Nature notes and inquiry from the Montana Natural History Center.
Spotted Tussock Moth: The Fuzzy Orange Spot of Fall
A small spot of orange in the middle of the trail caught my eye. It wasn't a leaf or a berry; it was tiny and moving! As I neared the curious sight, I discovered it was a fuzzy caterpillar.
What Happens After a Wildfire?
Despite the harsh and stark appearance, all is not lost after a wildfire. In fact, there is much to be found when you look about.
Journey to the Bighorn Basin
Let me take you on a journey. It’s just a few miles, but over that short distance we’ll be transported not only to a dramatically different landscape, but also back through hundreds of millions of years of Earth’s history.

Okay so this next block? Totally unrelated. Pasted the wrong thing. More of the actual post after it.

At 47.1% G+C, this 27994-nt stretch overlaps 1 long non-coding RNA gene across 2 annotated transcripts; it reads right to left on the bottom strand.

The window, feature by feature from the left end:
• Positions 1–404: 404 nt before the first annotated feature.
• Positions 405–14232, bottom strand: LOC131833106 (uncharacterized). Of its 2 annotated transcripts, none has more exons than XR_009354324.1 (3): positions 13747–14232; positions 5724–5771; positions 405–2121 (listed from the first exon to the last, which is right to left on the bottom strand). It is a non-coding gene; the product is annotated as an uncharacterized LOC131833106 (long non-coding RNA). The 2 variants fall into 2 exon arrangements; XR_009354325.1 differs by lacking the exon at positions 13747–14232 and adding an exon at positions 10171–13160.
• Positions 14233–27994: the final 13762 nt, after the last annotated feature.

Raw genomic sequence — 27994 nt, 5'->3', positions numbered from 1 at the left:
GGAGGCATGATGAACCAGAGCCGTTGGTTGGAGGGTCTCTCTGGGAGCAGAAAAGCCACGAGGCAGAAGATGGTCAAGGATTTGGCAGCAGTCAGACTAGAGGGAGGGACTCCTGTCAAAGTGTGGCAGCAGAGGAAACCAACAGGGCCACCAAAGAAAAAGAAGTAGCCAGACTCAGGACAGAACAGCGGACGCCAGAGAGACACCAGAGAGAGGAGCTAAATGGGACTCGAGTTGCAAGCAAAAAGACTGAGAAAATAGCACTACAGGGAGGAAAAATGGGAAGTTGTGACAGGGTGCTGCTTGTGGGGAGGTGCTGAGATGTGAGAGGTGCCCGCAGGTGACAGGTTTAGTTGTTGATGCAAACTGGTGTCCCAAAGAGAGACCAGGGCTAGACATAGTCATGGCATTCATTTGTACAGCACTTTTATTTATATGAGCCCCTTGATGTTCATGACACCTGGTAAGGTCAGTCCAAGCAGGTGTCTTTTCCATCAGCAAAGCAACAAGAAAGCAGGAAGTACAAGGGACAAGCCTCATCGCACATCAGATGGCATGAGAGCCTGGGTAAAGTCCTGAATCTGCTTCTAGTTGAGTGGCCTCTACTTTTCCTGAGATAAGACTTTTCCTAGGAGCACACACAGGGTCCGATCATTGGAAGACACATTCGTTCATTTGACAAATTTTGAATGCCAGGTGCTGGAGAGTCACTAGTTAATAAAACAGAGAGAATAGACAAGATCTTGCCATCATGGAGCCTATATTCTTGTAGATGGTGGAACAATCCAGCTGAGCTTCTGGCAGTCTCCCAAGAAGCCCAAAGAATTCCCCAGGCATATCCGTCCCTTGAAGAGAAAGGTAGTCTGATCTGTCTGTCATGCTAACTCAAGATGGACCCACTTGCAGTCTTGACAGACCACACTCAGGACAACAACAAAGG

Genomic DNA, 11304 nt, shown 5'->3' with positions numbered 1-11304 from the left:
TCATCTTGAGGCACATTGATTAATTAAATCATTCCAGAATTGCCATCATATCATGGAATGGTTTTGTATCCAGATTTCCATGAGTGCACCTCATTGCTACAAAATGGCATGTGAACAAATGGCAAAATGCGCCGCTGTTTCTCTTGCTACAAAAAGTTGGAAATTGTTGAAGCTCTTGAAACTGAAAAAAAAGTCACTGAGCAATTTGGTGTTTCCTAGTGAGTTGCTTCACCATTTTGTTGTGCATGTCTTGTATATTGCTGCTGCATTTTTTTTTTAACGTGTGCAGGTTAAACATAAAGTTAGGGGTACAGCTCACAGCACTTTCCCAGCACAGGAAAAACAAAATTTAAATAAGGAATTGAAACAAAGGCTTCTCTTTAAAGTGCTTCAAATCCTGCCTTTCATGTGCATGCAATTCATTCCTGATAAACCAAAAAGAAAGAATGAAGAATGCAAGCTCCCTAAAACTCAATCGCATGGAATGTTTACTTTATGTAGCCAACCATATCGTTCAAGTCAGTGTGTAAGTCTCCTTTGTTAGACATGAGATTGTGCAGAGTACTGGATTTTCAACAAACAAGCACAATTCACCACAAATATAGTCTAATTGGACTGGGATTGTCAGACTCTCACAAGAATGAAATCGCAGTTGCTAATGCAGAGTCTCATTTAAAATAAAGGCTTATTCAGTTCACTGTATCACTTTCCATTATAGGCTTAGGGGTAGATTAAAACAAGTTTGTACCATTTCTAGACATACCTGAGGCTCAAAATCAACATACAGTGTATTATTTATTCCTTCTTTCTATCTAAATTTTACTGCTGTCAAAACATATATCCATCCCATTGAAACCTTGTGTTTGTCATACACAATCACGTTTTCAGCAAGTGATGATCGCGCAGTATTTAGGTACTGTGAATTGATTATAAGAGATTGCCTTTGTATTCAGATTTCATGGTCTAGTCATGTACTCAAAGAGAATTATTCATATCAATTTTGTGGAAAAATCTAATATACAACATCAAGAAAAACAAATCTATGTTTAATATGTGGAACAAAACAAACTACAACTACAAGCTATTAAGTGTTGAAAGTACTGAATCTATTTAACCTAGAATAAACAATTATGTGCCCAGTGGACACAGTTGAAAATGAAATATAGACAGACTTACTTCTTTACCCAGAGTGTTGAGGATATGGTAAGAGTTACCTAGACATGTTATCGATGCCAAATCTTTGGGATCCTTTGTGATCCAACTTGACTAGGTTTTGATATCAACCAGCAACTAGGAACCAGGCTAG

Living in Sandhill Crane Country
The first sound we hear these early summer mornings is the prehistoric, other-worldly call of Sandhill Cranes. It rises deep from their impossibly long necks, climbs into the sky, and stretches for miles across the countryside.
Most plants conduct photosynthesis and make their own food from sunlight, carbon dioxide and water. Fungus flowers, however, cannot conduct photosynthesis, making them not only look bizarre but function in a bizarre manner.
The Dancing Loon: A Close Call
We continue walking, giving the shoreline a wide berth to avoid scaring any loons that might be around. Now we're on the opposite side of the lake and—we see them. Two adult Common Loons. Oh, they're lovely: streamlined, low-slung bodies, perfect for diving. Sleek black heads, red eyes, and characteristic black-and-white coloration that makes it easy to identify them.